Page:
Welcome back! Last week we talked about End of Life Doulas. If you missed that blog and would like to catch up, click HERE.
This week we are going to talk about heart attacks. Specifically, my experience last week and the resulting research because of it.
Since my husband and I married, almost nine years ago, we have lost 12 people to various illnesses. Only four of those people were in their 90’s. The rest were in their 50’s. My age. Some younger than I. As I turned 56 in February, I felt this cloud of fear envelope me. Why are all my peers dying?
It was then that I started breaking things down by event. Of the eight remaining deaths we experienced, one was a domestic violence murder by gunshot, one was a blood clot, two were cancer, one was congestive heart failure, and the rest were heart attacks.
Three out of twelve had sudden heart attacks, all before the age of 60, and I can actually add another friend onto that list who experienced cardiac arrest but was revived due to immediate CPR by a stranger and a quick Paramedic response time. According to the American Heart Association, my personal statistics match the national ones.
“Cardiovascular disease (CVD), listed as the underlying cause of death, accounted for 840,678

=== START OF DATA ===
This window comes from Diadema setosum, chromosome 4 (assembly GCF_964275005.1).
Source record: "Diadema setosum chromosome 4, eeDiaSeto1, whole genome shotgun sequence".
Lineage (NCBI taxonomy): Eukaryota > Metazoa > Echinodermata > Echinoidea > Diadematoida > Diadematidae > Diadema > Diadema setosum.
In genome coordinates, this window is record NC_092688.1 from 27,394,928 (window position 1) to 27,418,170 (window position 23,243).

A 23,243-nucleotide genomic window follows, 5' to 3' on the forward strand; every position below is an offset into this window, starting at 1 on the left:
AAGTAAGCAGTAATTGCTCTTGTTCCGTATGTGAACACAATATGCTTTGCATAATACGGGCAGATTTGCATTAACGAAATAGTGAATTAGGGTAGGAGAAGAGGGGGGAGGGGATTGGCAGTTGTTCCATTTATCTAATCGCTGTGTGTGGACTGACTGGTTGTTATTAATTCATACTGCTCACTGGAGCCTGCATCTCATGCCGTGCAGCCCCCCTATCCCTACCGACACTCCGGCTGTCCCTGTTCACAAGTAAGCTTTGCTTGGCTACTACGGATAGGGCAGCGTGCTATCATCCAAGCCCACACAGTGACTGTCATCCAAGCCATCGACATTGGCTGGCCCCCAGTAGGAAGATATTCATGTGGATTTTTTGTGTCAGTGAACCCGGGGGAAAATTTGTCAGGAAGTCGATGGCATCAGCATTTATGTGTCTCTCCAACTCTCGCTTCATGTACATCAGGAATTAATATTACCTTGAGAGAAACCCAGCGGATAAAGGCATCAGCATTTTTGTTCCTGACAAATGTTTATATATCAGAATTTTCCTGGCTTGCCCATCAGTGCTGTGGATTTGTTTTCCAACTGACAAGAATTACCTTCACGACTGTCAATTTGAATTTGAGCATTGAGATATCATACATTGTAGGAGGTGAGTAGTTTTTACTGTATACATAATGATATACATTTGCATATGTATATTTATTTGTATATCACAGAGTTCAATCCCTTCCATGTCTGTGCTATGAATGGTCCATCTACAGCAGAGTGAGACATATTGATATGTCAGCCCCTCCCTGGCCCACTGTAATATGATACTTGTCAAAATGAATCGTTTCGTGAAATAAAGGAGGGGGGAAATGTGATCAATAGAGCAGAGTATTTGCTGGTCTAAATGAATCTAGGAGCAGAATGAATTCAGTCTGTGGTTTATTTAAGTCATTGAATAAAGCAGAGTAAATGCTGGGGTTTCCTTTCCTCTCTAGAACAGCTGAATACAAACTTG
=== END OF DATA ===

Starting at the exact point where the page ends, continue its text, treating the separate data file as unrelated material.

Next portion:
deaths in the US in 2016, approximately 1 of every 3 deaths. Cardiovascular diseases claim more lives each year than all forms of cancer and Chronic Lower Respiratory Disease combined. Heart Disease (including Coronary Heart Disease, Hypertension, and Stroke) remains the No. 1 cause of death in the US“. Ouch.
Last week, my little family unit attended a funeral for a man I had known since he was 14 years old. Among other things, he was my ex-husband and the adoptive dad to my two adult children. I stood there in the cemetery, surrounded by a number of my oldest friends from that era, feeling numb. I watched my kids give a tearful eulogy. I took a silent head count of how many of us were left. This was so sudden. So unexpected. So surreal. He was in good physical shape without an ounce of fat on him. There wasn’t a history in his immediate family of heart disease. WHY? Nothing made sense.
I put a rose on his coffin and walked away.
Feeling rather obsessed, I started trying to figure out what the common denominator was among those I had lost to heart attacks. It quickly came to light. All of them smoked. All of them drank more than the average bear. None of them had a regular exercise routine.
According to the CDC, “Smoking is a major cause of cardiovascular disease and causes approximately 1 out of every 4 deaths“.
A Cleveland Clinic study showed only one-third of Americans knew that someone with heart disease needs to exercise the same amount as someone without heart disease.
Researchers have found that heavy alcohol use is associated with an increased risk of heart attack and congestive heart failure.
A diet that’s high in fat, salt, sugar, and cholesterol can contribute to the development of heart disease.
Strike four? Unknown for my friends, but probable. Do the majority of us eat super healthy all of the time?